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Manual of the Vine (Classic Reprint)

Manual of the Vine (Classic Reprint)

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Excerpt from Manual of the Vine

Until recently, from our own hardy native production, we have not been able to realize the aptness and force of those living illustrations in the word of light and life, where the vine is used to give a notion of something more joyous and good than language has yet been rich enough to symbolize. Vines of spontaneous growth are abundant throughout the whole Indian-corn growing region of our country. We have varieties innumerable, many of them so characteristically different, that by botanists they have been considered distinct species, producing fruit which ripens at all periods, from the middle of August to the first of November, and of every hue from amber green (or "white") to intense black. But north of Mason & Dixon's line none of them have given fruit of such excellence as to excite any sympathy with those outbursts of gladness which Pagans and Christians in the vine-growing regions of Europe have always manifested at the approach of the grape season.

At the South, especially in Carolina and Georgia, some very excellent varieties are grown to considerable extent, of which the Herbemont may be taken as a type. This variety had received but little notice until more fully introduced by Mr. N. Herbemont, I believe about the year 1825, who was a zealous pioneer in wine-making. The "Original Herbemont's Madeira," is still growing at Columbus, South-Carolina.

The origin of the Isabella is also claimed for South-Carolina, although no trace of it is now found growing wild. Its introduction marks a long stride in American grape-growing. Wherever it has become established, northern seedlings have, perforce of great inferiority, at once disappeared from cultivation, and multitudes, whose taste. were not too nice, have found enjoyment in well-ripened Isabella grapes - some even consider the pungency and aroma of its skin an excellence, while others characterize it as offensive foxiness.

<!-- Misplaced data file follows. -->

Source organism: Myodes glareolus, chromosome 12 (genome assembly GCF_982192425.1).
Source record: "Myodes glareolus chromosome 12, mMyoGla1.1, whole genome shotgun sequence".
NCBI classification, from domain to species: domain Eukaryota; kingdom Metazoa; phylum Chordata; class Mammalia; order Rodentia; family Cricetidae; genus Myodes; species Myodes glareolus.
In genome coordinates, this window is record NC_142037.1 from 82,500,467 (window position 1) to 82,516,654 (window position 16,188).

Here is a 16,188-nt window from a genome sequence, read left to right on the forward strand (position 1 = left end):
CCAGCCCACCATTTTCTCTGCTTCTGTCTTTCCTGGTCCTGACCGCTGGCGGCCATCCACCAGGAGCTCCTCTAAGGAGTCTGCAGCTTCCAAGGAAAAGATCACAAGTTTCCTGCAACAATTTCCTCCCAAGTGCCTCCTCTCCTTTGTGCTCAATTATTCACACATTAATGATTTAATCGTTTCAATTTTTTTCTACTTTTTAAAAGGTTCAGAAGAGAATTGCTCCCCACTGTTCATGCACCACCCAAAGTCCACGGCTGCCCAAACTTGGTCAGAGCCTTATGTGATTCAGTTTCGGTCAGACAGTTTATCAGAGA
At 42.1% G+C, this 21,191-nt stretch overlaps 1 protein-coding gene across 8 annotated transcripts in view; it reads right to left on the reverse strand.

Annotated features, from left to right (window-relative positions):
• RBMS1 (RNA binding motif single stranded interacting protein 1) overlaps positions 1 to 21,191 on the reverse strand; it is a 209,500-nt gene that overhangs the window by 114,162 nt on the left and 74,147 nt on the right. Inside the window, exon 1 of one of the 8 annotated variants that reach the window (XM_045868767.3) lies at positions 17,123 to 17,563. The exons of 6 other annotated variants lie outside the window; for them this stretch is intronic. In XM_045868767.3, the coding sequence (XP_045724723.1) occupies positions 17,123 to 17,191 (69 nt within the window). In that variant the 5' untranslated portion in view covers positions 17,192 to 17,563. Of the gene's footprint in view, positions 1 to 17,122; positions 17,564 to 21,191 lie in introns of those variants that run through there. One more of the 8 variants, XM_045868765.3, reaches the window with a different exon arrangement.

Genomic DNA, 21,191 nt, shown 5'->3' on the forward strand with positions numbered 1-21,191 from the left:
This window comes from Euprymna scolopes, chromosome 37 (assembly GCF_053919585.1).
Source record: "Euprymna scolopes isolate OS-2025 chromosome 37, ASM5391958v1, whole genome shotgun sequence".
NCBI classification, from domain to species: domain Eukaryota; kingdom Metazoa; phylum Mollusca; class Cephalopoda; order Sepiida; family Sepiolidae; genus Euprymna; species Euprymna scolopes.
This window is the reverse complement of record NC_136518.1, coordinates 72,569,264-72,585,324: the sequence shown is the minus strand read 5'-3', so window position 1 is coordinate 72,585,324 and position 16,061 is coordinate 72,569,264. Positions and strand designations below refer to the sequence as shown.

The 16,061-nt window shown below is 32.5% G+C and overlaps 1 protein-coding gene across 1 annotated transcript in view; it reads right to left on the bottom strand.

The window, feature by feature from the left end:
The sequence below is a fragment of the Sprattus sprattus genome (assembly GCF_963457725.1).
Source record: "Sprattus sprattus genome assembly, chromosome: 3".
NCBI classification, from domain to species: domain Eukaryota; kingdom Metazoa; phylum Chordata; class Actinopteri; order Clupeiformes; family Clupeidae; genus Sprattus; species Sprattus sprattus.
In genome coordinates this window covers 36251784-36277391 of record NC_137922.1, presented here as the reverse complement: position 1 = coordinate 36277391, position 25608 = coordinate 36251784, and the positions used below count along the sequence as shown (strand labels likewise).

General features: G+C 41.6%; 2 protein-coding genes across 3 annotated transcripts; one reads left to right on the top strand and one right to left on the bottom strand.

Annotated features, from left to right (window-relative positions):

About twenty years later the introduction of the Catawba by Major Adlum famished a grape of much higher character than Isabella, but not able to ripen so far north by nearly a degree of latitude. Both for table and wine, it was a decided step onward. Still something better was desired and earnestly looked for; and twenty years later the announcement of a "hardy early grape, better than Isabella and Catawba," was received with expectant pleasure, and placed the name of Mrs. Diana Crehore among those who will be gratefully remembered.

At about the same time, a "small grape of surpassing beauty and most excellent flavor," attracted the attention of Mr. A. Thomson of Delaware, Ohio, and was exhibited by him at the County Fairs, under the name of the "Heath Grape;" a few years later, after becoming fully assured of its great value, he introduced it to the public under the name of Delaware. But its great excellence proved a hindrance to its dissemination, for it was claimed that no grape of such high excellence could be of American origin.

Mr. Thomson had become intimately acquainted with the characteristics of foreign vines, from those growing in his own house as well as from extensive observation, and never doubted as to the native origin of the Delaware, but was too modest to make strenuous efforts to vindicate his opinions, although he never failed positively to assert his convictions. In consequence of various hindrances and discouragements, he did not vigorously undertake its propagation, and therefore it had little opportunity to make itself generally known as the American grape, but in the mean while, its character for beauty and excellence has not deteriorated, and in size of bunch and berry, it has greatly Increased as opportunity for development has been afforded.

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